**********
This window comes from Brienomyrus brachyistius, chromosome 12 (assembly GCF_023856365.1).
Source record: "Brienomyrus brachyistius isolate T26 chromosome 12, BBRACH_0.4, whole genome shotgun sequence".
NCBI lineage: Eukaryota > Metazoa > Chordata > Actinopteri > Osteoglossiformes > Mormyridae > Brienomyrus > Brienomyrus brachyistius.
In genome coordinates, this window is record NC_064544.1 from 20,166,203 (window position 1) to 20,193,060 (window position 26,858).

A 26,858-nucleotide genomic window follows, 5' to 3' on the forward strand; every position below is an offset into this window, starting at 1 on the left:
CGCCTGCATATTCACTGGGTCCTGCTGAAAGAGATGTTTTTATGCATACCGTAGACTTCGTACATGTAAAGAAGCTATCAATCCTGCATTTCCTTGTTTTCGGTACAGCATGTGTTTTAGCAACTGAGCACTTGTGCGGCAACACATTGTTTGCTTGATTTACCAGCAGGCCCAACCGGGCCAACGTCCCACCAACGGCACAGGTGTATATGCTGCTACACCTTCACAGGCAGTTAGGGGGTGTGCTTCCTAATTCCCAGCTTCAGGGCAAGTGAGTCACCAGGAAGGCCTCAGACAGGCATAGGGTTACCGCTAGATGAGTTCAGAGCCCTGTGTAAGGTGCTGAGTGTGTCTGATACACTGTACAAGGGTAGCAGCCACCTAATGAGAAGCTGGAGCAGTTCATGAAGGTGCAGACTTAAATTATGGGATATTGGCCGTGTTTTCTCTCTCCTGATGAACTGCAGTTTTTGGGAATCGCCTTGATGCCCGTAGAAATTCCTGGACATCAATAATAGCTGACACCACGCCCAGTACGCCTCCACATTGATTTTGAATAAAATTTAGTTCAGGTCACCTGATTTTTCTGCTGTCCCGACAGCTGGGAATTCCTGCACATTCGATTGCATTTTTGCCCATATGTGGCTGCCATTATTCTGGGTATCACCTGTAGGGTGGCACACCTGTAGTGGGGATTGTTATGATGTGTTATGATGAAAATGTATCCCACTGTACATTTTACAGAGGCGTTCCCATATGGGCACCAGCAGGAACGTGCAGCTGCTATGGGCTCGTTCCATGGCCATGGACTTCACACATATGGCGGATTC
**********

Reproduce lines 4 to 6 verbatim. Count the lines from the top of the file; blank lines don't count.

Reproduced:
In genome coordinates, this window is record NC_064544.1 from 20,166,203 (window position 1) to 20,193,060 (window position 26,858).

A 26,858-nucleotide genomic window follows, 5' to 3' on the forward strand; every position below is an offset into this window, starting at 1 on the left:
CGCCTGCATATTCACTGGGTCCTGCTGAAAGAGATGTTTTTATGCATACCGTAGACTTCGTACATGTAAAGAAGCTATCAATCCTGCATTTCCTTGTTTTCGGTACAGCATGTGTTTTAGCAACTGAGCACTTGTGCGGCAACACATTGTTTGCTTGATTTACCAGCAGGCCCAACCGGGCCAACGTCCCACCAACGGCACAGGTGTATATGCTGCTACACCTTCACAGGCAGTTAGGGGGTGTGCTTCCTAATTCCCAGCTTCAGGGCAAGTGAGTCACCAGGAAGGCCTCAGACAGGCATAGGGTTACCGCTAGATGAGTTCAGAGCCCTGTGTAAGGTGCTGAGTGTGTCTGATACACTGTACAAGGGTAGCAGCCACCTAATGAGAAGCTGGAGCAGTTCATGAAGGTGCAGACTTAAATTATGGGATATTGGCCGTGTTTTCTCTCTCCTGATGAACTGCAGTTTTTGGGAATCGCCTTGATGCCCGTAGAAATTCCTGGACATCAATAATAGCTGACACCACGCCCAGTACGCCTCCACATTGATTTTGAATAAAATTTAGTTCAGGTCACCTGATTTTTCTGCTGTCCCGACAGCTGGGAATTCCTGCACATTCGATTGCATTTTTGCCCATATGTGGCTGCCATTATTCTGGGTATCACCTGTAGGGTGGCACACCTGTAGTGGGGATTGTTATGATGTGTTATGATGAAAATGTATCCCACTGTACATTTTACAGAGGCGTTCCCATATGGGCACCAGCAGGAACGTGCAGCTGCTATGGGCTCGTTCCATGGCCATGGACTTCACACATATGGCGGATTC